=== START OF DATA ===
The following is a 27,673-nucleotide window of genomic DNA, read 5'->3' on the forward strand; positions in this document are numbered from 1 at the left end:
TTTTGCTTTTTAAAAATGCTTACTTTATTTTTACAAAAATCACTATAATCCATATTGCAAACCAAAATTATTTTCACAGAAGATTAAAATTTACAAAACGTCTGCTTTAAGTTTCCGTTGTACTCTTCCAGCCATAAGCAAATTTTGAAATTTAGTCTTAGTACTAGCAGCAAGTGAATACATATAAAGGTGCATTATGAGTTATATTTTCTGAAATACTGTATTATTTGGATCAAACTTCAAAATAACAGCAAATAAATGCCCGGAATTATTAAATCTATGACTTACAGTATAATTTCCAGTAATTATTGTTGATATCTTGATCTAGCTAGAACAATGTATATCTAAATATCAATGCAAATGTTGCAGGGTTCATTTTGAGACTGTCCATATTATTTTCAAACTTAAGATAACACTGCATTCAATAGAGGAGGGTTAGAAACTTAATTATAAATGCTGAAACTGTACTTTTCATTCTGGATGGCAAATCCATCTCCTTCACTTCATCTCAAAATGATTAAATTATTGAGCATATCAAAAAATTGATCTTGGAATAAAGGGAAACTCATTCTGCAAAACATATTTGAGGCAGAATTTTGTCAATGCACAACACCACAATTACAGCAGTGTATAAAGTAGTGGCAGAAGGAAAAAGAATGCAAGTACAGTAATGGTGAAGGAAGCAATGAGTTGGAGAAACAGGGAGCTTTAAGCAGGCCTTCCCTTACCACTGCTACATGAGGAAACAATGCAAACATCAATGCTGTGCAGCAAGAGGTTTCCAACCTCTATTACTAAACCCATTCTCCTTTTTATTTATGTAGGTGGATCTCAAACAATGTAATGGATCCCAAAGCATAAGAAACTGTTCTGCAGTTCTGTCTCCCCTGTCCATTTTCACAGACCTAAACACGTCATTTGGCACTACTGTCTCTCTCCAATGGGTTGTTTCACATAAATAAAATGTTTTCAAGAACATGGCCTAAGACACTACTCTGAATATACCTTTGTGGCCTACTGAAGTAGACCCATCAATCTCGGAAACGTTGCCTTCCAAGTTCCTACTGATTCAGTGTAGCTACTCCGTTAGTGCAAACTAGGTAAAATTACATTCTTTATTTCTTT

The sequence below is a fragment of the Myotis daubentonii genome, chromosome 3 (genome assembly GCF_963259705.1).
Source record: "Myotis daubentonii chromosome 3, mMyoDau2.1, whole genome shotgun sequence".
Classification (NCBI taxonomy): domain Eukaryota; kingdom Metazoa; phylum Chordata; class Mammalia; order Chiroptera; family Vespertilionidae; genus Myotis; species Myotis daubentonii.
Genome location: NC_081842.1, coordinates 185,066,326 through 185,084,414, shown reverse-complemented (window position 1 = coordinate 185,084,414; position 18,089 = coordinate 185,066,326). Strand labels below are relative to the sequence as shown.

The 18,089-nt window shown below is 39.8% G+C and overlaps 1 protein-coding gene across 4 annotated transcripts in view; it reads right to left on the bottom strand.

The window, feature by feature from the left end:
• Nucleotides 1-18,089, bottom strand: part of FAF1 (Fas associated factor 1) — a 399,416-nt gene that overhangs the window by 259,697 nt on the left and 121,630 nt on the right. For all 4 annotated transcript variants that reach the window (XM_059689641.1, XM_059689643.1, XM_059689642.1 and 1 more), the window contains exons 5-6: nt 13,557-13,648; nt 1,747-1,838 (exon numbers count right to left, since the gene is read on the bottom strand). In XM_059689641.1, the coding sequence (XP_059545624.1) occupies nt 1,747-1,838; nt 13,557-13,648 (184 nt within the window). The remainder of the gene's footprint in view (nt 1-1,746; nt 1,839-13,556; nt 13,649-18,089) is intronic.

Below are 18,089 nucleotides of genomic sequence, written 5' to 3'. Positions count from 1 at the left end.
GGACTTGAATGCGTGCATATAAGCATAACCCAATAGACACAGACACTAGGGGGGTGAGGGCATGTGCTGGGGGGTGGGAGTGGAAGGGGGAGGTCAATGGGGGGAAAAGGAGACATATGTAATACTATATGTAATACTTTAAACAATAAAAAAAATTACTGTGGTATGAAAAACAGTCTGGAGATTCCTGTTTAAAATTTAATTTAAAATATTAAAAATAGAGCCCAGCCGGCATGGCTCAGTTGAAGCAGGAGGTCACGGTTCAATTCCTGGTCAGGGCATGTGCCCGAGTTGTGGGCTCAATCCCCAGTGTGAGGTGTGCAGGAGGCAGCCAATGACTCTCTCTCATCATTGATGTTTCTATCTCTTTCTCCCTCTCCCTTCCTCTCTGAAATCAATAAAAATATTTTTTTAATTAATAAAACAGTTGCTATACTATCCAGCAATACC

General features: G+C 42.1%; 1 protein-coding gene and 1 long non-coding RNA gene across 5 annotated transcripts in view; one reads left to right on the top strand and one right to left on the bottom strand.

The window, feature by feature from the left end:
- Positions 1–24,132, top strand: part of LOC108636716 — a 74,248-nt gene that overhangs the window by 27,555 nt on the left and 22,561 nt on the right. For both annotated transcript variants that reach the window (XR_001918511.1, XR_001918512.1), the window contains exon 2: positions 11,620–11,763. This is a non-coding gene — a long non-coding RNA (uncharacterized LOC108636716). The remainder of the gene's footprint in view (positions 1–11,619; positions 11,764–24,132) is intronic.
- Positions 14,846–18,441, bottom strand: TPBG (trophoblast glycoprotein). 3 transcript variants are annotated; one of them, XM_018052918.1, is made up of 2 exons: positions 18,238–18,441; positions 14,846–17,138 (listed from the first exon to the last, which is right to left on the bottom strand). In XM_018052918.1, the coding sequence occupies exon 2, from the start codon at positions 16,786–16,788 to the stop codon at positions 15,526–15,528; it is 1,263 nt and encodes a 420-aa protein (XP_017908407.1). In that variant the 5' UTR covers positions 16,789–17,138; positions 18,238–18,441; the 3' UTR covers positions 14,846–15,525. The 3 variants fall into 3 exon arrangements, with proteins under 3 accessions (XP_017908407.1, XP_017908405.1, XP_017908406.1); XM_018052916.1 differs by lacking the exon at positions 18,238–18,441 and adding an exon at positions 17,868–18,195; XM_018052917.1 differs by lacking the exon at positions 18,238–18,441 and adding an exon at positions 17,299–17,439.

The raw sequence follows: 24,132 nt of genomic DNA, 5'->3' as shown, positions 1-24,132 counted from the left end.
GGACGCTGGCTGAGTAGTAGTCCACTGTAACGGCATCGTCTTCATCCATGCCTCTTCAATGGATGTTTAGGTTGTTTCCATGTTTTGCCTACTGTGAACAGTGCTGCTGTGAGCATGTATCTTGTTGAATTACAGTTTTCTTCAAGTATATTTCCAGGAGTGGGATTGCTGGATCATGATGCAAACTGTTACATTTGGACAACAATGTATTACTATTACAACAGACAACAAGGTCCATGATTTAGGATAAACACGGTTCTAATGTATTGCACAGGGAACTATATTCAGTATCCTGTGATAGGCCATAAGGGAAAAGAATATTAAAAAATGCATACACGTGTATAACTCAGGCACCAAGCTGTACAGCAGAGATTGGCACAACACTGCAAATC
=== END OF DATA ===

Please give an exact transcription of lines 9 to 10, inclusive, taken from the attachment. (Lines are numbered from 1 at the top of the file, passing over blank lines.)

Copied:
• Nucleotides 1-18,089, bottom strand: part of FAF1 (Fas associated factor 1) — a 399,416-nt gene that overhangs the window by 259,697 nt on the left and 121,630 nt on the right. For all 4 annotated transcript variants that reach the window (XM_059689641.1, XM_059689643.1, XM_059689642.1 and 1 more), the window contains exons 5-6: nt 13,557-13,648; nt 1,747-1,838 (exon numbers count right to left, since the gene is read on the bottom strand). In XM_059689641.1, the coding sequence (XP_059545624.1) occupies nt 1,747-1,838; nt 13,557-13,648 (184 nt within the window). The remainder of the gene's footprint in view (nt 1-1,746; nt 1,839-13,556; nt 13,649-18,089) is intronic.

Below are 18,089 nucleotides of genomic sequence, written 5' to 3'. Positions count from 1 at the left end.